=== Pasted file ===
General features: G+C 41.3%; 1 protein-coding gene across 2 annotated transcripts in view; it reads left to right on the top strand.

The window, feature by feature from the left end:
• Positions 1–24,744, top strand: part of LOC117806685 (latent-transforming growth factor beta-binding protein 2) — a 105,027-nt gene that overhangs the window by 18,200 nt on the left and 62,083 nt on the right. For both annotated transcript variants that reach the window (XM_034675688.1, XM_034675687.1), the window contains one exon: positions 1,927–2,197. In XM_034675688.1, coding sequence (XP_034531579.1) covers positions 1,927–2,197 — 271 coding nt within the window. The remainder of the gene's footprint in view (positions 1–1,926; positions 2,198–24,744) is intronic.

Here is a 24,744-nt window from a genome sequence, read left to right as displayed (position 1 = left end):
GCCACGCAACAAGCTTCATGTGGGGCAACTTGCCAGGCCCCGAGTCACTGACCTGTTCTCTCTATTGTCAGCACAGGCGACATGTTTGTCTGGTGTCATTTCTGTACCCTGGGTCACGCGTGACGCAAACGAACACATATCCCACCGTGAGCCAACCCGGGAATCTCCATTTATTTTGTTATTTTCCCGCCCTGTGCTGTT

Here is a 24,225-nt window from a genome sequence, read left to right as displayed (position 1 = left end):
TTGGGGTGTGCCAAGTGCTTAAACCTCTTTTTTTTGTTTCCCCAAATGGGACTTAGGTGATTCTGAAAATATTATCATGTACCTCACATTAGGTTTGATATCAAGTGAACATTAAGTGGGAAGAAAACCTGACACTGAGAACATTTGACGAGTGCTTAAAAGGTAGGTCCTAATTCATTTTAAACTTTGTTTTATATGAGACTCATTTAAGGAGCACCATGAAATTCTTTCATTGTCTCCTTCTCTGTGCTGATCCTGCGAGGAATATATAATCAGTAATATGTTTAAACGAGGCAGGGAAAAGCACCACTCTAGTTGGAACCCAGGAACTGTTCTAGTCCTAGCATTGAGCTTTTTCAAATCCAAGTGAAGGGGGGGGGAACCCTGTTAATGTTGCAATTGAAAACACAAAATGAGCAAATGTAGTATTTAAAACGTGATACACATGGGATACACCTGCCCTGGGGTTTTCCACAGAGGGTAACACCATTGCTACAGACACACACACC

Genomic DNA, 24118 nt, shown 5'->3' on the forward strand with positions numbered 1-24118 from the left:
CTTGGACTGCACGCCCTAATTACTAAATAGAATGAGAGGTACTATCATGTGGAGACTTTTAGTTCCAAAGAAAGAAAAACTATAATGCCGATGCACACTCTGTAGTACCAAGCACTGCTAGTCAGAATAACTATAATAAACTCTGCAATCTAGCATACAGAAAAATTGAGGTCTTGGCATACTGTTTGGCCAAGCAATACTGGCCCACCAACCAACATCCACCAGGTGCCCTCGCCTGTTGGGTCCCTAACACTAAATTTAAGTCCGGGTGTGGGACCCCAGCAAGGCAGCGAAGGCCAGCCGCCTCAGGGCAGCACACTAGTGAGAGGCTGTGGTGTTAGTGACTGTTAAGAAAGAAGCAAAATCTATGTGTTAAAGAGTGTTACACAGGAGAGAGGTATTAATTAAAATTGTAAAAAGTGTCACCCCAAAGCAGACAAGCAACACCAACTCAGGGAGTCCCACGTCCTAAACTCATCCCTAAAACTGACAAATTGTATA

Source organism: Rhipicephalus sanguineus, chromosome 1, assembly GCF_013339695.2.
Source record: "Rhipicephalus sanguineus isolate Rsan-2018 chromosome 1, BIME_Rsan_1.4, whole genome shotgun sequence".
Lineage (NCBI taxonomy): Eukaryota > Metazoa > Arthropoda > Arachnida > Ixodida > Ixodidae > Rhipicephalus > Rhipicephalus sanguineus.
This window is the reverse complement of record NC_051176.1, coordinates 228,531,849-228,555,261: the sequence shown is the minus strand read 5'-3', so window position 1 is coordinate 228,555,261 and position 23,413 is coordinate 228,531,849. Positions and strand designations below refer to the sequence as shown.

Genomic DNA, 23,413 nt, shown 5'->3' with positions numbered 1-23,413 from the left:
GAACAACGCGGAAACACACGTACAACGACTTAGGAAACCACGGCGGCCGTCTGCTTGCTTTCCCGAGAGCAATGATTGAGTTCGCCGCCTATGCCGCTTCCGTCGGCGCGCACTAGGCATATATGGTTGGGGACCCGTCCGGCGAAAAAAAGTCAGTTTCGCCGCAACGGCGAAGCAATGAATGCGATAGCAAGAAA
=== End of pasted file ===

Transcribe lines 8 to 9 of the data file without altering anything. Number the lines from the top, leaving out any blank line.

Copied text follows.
Genomic DNA, 24118 nt, shown 5'->3' on the forward strand with positions numbered 1-24118 from the left:
CTTGGACTGCACGCCCTAATTACTAAATAGAATGAGAGGTACTATCATGTGGAGACTTTTAGTTCCAAAGAAAGAAAAACTATAATGCCGATGCACACTCTGTAGTACCAAGCACTGCTAGTCAGAATAACTATAATAAACTCTGCAATCTAGCATACAGAAAAATTGAGGTCTTGGCATACTGTTTGGCCAAGCAATACTGGCCCACCAACCAACATCCACCAGGTGCCCTCGCCTGTTGGGTCCCTAACACTAAATTTAAGTCCGGGTGTGGGACCCCAGCAAGGCAGCGAAGGCCAGCCGCCTCAGGGCAGCACACTAGTGAGAGGCTGTGGTGTTAGTGACTGTTAAGAAAGAAGCAAAATCTATGTGTTAAAGAGTGTTACACAGGAGAGAGGTATTAATTAAAATTGTAAAAAGTGTCACCCCAAAGCAGACAAGCAACACCAACTCAGGGAGTCCCACGTCCTAAACTCATCCCTAAAACTGACAAATTGTATA